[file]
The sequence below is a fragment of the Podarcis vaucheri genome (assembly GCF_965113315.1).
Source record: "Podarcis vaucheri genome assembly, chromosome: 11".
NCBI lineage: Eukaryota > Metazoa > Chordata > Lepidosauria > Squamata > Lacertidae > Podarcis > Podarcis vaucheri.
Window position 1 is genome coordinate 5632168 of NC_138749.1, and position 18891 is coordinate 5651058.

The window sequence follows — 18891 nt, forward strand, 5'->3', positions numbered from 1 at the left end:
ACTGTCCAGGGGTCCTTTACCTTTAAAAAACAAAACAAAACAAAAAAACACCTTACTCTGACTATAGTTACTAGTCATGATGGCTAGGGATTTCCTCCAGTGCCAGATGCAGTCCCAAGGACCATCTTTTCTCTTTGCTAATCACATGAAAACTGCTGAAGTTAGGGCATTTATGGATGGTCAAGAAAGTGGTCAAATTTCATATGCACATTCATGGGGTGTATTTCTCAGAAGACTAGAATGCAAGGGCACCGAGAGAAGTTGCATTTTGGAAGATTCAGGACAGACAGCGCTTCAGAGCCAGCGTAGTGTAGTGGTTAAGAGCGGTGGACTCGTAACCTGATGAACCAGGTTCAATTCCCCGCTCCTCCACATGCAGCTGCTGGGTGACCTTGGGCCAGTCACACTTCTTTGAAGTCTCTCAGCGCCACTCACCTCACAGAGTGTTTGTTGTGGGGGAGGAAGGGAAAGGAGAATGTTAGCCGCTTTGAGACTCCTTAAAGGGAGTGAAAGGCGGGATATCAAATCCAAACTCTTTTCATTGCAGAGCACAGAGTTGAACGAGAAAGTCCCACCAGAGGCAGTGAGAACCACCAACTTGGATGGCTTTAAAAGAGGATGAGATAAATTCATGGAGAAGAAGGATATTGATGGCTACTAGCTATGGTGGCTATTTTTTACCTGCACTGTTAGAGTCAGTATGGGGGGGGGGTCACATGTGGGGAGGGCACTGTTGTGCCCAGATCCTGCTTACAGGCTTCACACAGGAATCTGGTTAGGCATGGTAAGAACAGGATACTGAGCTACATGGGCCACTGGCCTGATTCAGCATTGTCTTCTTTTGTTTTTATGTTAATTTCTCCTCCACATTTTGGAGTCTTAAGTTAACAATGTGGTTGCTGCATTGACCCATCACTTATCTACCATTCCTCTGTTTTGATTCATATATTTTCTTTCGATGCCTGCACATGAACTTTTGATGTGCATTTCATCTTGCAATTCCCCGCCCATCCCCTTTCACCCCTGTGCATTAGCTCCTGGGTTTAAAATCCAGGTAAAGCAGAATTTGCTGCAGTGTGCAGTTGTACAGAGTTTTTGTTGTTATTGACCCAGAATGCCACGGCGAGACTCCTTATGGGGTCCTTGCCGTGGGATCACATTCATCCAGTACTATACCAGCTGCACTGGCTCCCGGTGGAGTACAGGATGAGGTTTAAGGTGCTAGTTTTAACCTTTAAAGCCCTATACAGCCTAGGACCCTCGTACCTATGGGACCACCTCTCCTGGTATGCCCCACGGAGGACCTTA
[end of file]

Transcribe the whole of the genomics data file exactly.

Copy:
The sequence below is a fragment of the Podarcis vaucheri genome (assembly GCF_965113315.1).
Source record: "Podarcis vaucheri genome assembly, chromosome: 11".
NCBI lineage: Eukaryota > Metazoa > Chordata > Lepidosauria > Squamata > Lacertidae > Podarcis > Podarcis vaucheri.
Window position 1 is genome coordinate 5632168 of NC_138749.1, and position 18891 is coordinate 5651058.

The window sequence follows — 18891 nt, forward strand, 5'->3', positions numbered from 1 at the left end:
ACTGTCCAGGGGTCCTTTACCTTTAAAAAACAAAACAAAACAAAAAAACACCTTACTCTGACTATAGTTACTAGTCATGATGGCTAGGGATTTCCTCCAGTGCCAGATGCAGTCCCAAGGACCATCTTTTCTCTTTGCTAATCACATGAAAACTGCTGAAGTTAGGGCATTTATGGATGGTCAAGAAAGTGGTCAAATTTCATATGCACATTCATGGGGTGTATTTCTCAGAAGACTAGAATGCAAGGGCACCGAGAGAAGTTGCATTTTGGAAGATTCAGGACAGACAGCGCTTCAGAGCCAGCGTAGTGTAGTGGTTAAGAGCGGTGGACTCGTAACCTGATGAACCAGGTTCAATTCCCCGCTCCTCCACATGCAGCTGCTGGGTGACCTTGGGCCAGTCACACTTCTTTGAAGTCTCTCAGCGCCACTCACCTCACAGAGTGTTTGTTGTGGGGGAGGAAGGGAAAGGAGAATGTTAGCCGCTTTGAGACTCCTTAAAGGGAGTGAAAGGCGGGATATCAAATCCAAACTCTTTTCATTGCAGAGCACAGAGTTGAACGAGAAAGTCCCACCAGAGGCAGTGAGAACCACCAACTTGGATGGCTTTAAAAGAGGATGAGATAAATTCATGGAGAAGAAGGATATTGATGGCTACTAGCTATGGTGGCTATTTTTTACCTGCACTGTTAGAGTCAGTATGGGGGGGGGGTCACATGTGGGGAGGGCACTGTTGTGCCCAGATCCTGCTTACAGGCTTCACACAGGAATCTGGTTAGGCATGGTAAGAACAGGATACTGAGCTACATGGGCCACTGGCCTGATTCAGCATTGTCTTCTTTTGTTTTTATGTTAATTTCTCCTCCACATTTTGGAGTCTTAAGTTAACAATGTGGTTGCTGCATTGACCCATCACTTATCTACCATTCCTCTGTTTTGATTCATATATTTTCTTTCGATGCCTGCACATGAACTTTTGATGTGCATTTCATCTTGCAATTCCCCGCCCATCCCCTTTCACCCCTGTGCATTAGCTCCTGGGTTTAAAATCCAGGTAAAGCAGAATTTGCTGCAGTGTGCAGTTGTACAGAGTTTTTGTTGTTATTGACCCAGAATGCCACGGCGAGACTCCTTATGGGGTCCTTGCCGTGGGATCACATTCATCCAGTACTATACCAGCTGCACTGGCTCCCGGTGGAGTACAGGATGAGGTTTAAGGTGCTAGTTTTAACCTTTAAAGCCCTATACAGCCTAGGACCCTCGTACCTATGGGACCACCTCTCCTGGTATGCCCCACGGAGGACCTTA